In Italy, it was considered the ‘unofficial sequel’ to Dawn Of The Dead. In England, it was known as Zombie Flesh Eaters and banned as obscene. In America, it was called Zombie and advertised with the depraved tag line “WE ARE GOING TO EAT YOU!” Tisa Farrow (The Grim Reaper), Ian McCulloch (Contamination), Al Cliver (Cannibals), and Richard Johnson (The Haunting) star in this worldwide splatter sensation directed by ‘Maestro of Gore’ Lucio Fulci (City Of The Living Dead, The House By The Cemetery) that remains one of the most eye-skewering, skin-ripping, gore-gushingly graphic horror hits of all time.
The Crazies (1973) 103 min – Directed by George Romero
Its code name is ‘Trixie’, an experimental government germ weapon that leaves its victims either dead or irreversibly insane. When the virus is accidentally unleashed in Evans City, Pennsylvania, the small community becomes a war zone of panicked military, desperate scientists and gentle neighbors turned homicidal maniacs. Now a small group of citizens has fled to the town’s outskirts where they must hide from trigger-happy soldiers while battling their own depraved urges. But even if they can escape the madness of this plague, can they survive the unstoppable violence of The Crazies?
A Bay of Blood (1971) 84 min – Directed by Mario Bava
One of the most influential horror films of all time, Mario Bava’s A Bay Of Blood (aka Twitch Of The Death Nerve) is the spurting artery from which all future slasher films would flow. When crippled Countess Federica is murdered at her isolated mansion, a gruesome battle ensues to secure the rights to her valuable property around the bay. Everyone, from illegitimate children to shady real estate agents, stakes a claim, only to be killed in increasingly bizarre ways, from simple shootings to impalement by fishing spear. The makeup effects are by Carlo Rambaldi (who would later earn Oscars for his work on Alien). Initially scorned upon its original release because of its graphic violence, A Bay Of Blood eventually became a trendsetter, the model slasher film that Friday The 13th would emulate nearly a decade later.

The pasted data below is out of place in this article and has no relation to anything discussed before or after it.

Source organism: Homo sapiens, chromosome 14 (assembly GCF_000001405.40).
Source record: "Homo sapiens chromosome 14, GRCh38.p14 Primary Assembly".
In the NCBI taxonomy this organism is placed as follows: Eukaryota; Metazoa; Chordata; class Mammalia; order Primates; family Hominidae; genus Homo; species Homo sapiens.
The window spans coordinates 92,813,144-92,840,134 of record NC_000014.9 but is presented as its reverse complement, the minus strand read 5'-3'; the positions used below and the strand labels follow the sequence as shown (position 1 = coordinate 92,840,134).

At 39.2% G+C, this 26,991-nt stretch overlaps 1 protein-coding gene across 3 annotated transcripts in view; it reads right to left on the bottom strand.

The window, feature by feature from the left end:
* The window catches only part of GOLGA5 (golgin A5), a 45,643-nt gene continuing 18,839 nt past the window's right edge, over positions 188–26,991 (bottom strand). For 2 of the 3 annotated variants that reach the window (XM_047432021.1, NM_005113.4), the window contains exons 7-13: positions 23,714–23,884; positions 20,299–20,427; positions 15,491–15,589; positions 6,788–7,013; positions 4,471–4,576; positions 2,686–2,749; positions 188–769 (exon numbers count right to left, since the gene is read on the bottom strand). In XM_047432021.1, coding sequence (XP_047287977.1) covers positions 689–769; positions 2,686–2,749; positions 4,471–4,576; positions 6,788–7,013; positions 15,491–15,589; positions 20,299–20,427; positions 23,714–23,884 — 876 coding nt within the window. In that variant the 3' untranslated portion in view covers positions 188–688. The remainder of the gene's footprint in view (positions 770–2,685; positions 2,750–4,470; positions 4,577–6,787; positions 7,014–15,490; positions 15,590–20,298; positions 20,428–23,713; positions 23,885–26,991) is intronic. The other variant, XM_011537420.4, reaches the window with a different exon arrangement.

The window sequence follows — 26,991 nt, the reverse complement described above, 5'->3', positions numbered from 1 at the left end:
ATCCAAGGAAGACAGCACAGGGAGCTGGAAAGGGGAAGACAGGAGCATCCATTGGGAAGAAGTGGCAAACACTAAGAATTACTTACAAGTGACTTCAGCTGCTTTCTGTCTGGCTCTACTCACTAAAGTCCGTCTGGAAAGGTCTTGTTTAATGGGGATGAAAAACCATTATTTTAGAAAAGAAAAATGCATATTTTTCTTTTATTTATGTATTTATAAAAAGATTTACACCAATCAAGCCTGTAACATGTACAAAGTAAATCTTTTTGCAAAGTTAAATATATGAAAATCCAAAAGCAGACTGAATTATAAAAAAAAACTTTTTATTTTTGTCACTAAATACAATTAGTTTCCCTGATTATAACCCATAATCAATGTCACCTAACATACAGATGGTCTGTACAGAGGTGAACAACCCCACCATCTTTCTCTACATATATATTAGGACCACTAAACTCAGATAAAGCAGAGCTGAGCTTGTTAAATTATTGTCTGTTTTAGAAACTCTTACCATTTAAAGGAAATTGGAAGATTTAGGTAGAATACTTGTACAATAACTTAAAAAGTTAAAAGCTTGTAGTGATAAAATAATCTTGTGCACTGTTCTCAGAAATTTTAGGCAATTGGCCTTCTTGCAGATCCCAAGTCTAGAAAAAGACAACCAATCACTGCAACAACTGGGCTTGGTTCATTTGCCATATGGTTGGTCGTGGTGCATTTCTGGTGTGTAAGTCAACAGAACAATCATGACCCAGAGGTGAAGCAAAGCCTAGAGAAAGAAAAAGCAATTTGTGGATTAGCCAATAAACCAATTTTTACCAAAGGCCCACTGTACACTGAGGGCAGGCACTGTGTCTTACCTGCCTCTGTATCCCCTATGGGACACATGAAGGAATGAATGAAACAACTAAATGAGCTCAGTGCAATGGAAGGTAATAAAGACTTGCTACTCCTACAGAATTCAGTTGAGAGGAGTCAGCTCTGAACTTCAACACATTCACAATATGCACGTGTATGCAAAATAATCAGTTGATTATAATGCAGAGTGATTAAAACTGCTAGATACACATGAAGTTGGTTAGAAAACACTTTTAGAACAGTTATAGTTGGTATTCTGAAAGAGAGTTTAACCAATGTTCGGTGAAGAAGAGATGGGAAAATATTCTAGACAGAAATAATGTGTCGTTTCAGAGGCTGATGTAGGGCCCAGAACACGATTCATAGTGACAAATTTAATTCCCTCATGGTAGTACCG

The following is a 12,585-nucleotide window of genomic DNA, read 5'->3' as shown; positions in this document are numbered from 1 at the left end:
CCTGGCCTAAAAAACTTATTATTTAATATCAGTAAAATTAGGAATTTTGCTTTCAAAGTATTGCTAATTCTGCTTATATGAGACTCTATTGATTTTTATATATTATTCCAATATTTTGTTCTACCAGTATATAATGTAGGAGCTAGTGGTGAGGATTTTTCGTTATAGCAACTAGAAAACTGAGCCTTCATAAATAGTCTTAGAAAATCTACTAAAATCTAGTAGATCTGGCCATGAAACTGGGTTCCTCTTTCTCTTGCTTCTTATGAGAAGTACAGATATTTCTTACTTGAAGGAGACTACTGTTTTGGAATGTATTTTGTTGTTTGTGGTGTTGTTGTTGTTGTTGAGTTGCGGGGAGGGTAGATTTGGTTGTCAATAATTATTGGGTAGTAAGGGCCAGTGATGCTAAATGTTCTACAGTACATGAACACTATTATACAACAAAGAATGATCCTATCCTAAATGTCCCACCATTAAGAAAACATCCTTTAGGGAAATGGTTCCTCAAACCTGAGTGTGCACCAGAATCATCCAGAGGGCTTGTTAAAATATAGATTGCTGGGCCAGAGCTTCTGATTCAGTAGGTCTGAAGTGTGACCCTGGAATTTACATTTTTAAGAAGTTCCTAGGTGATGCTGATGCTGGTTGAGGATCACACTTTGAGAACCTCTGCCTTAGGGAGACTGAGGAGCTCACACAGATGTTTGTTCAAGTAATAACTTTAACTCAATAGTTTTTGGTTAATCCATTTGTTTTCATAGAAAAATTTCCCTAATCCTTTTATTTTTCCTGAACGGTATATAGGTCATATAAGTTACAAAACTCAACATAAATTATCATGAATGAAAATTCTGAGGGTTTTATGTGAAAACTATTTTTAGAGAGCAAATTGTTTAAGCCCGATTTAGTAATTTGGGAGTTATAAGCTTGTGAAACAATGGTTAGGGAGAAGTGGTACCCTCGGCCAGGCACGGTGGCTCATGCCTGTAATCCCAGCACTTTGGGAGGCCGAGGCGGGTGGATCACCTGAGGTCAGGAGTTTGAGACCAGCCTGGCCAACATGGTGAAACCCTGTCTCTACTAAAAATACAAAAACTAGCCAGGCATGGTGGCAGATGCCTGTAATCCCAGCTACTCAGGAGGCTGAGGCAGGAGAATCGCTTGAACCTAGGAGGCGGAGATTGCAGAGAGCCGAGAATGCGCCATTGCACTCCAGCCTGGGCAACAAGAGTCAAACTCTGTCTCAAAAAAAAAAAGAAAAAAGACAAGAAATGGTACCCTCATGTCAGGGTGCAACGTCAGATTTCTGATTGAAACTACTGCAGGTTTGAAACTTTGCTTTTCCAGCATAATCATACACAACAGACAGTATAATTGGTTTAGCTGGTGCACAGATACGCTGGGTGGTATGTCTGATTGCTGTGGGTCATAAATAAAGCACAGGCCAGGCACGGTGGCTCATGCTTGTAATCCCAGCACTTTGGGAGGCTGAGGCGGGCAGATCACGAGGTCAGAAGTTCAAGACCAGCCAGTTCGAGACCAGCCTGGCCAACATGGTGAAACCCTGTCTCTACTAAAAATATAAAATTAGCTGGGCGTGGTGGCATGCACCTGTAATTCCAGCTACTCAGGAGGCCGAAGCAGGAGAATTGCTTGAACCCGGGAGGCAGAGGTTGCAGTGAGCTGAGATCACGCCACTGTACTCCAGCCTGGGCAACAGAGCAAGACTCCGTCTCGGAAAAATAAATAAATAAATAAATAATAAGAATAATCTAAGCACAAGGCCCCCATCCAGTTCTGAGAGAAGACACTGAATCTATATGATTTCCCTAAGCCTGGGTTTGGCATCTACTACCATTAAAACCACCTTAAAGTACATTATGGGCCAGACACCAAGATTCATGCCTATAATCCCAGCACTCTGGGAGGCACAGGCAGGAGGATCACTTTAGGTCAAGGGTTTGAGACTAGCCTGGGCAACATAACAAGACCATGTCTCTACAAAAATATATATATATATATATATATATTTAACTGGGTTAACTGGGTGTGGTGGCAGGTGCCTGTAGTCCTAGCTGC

Inferno (1980) 106 min – Directed by Dario Argento
A young woman stumbles upon a mysterious diary that reveals the secrets of the “Three Mothers” and unleashes a nightmare world of demonic evil. As the unstoppable horror spreads from Rome to New York City, this unholy trinity must be stopped before the world is submerged in the blood of the innocent. Written and directed by Dario Argento, Inferno is the visually stunning second chapter of the “Three Mothers” trilogy begun with the classic Suspiria. This surreal shocker stars Irene Miracle (Night Train Murders), Daria Nicolodi (Deep Red) and Leigh McCloskey (Dallas), and features a pulse-pounding original score by Keith Emerson of Emerson, Lake, and Palmer.